Effects Of Protein And Carbohydrate On Resistance Training

Avatar for Hadyn Luke Hadyn Luke posted this on Tuesday 11th of June 2013 Hadyn Luke 11/06/2013


Effects Of Protein And Carbohydrate On Resistance Training

This fitness blog examines how pre- and post-exercise protein/carbohydrate intake can enhance resistance training and why a personal trainer might want to recommend this approach to clients.


In a previous blog, we looked at the role of protein and recommended intake. However, new research reported in the ACSM’s Health & Fitness Journal (Vol 17/No 2) has found that anyone looking to enhance resistance training should consider not only the amount of protein they consume but also the time of day they consume it – in particular the importance of consuming protein pre- and post-exercise.


The ACSM article, entitled “Enhancing Resistance Training Results With Protein/Carbohydrate Supplementation” by Wayne L Westcott and Rita La Rosa Loud, states that:

“Based on numerous study findings, it would seem that the best time to ingest extra protein is just before or just after a strength training session because doing so significantly enhances muscle development.”

Personal trainers can pass this advice on to clients following resistance training programmes.

An example is a 2006 study conducted by Paul Cribb and Alan Hayes from Victoria University in Australia prescribed a strength training programme, four days a week for 10 weeks, for a group of 17 men with a mean age of 22.

Each individual was given an additional supplement comprising 40g of protein, 43g of carbohydrate and 7g of creatine monohydrate. Those who took the supplement directly before and after training achieved greater benefits in terms of increased muscle mass and decreased body fat than those who ingested it in the morning and evening.


A further study by WL Westcott, J Varghese, N DiNubile et al in 2011, also quoted in the ACSM article, tested the hypothesis over a 36-week period with three study groups comprising 52 previously untrained women and men, aged between 39 and 82.

One group performed a set routine of strength training exercises without supplements; another group both followed the exercise routine and consumed a protein and carbohydrate shake immediately after training; and a control group neither exercised nor took the supplement.

The findings were that only the group that trained and consumed the post-exercise supplement benefited from a significant increase in lean weight.


In the first of the two studies mentioned above, the supplement included creatine monohydrate as well as protein and carbohydrate. As any good personal trainer will be aware, creatine can be associated with water gain, which can affect how much a person weighs and can therefore alter any calculation of their muscle mass.

However, the second study was conducted without the use of creatine and with smaller amounts of protein and carbohydrate in the supplement than was given in the first study, and yet it still produced positive results to back up the theory.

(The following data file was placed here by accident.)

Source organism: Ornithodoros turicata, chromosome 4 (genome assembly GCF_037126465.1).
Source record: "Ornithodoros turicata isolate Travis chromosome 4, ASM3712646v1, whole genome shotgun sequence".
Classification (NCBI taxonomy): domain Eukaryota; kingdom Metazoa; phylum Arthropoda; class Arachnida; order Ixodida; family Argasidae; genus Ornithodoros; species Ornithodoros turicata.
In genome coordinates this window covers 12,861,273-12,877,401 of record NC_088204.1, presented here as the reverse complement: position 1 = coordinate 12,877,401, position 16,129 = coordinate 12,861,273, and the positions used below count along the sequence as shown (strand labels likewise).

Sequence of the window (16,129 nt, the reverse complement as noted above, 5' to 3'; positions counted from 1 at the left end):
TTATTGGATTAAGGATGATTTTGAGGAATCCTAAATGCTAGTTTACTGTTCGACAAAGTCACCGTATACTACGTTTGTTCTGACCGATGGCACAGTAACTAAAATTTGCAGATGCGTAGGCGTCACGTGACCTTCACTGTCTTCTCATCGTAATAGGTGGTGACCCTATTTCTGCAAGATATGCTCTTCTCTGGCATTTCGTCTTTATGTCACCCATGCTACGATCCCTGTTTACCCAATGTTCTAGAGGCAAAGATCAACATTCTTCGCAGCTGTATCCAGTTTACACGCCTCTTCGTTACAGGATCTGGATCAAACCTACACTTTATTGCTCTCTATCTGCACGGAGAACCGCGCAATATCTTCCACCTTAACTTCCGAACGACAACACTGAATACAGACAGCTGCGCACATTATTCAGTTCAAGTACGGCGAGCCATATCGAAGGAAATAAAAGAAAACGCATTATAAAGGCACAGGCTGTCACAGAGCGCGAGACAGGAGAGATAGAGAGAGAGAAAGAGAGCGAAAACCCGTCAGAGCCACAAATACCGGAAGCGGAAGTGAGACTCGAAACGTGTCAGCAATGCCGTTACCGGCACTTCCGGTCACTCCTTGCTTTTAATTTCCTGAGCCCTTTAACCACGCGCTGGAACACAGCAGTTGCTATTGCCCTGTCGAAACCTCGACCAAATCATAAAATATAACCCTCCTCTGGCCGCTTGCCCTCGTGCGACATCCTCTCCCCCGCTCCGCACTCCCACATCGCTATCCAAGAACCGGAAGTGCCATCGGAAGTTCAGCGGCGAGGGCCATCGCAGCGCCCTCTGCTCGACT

Studies have shown that protein taken on its own will help to increase muscle fibres, but also that carbohydrate can also have a role to play, in particular to replenish the glycogen an individual will lose, for example, during an intensive workout with a personal trainer. For those training on a regular basis, carbohydrate intake after training can also aid recovery, allowing them to train harder at the next session.


Many fitness instructors will work with clients who consume protein drinks and shakes to enhance resistance training.

The studies detailed above, along with other studies mentioned in the ACMS article, suggest that personal trainers should recommend that these drinks and shakes be taken immediately before and after resistance training programmes for maximum benefit.

These may be shop-bought powders or made from scratch using natural ingredients (see our blog on post-exercise protein shakes for comparisons and suggestions for homemade shakes).


The article also quotes studies that suggest that:

“…milk-based proteins promote muscle protein accretion better than soy-based proteins when ingested after resistance exercise”.

It also says that whole milk is more effective than an equal quantity of fat-free milk; however if fat-free milk is consumed to an equal calorific value of a volume of whole milk, the benefits will be the same.


In conclusion, although resistance training has been shown to benefit people of all ages and levels of fitness by increasing muscle mass and bone density and reducing body fat, a personal trainer can help clients get further benefits by recommending the correct nutritional intake before and after training.

The recommended guidelines are as follows:

  • Bodyweight 50kg = 18-22 g protein and 28-32g carbohydrate
  • Bodyweight 70kg = 26-30 g protein and 40-44 carbohydrate
  • Bodyweight 80kg = 30-34 g protein and 46-50g carbohydrate
  • Bodyweight 100kg = 38-42 g protein and 58-62g carbohydrate

However, as always, it’s important for a fitness instructor to encourage all their clients to follow a healthy balanced diet and to consult a doctor before making any major changes to their eating habits.

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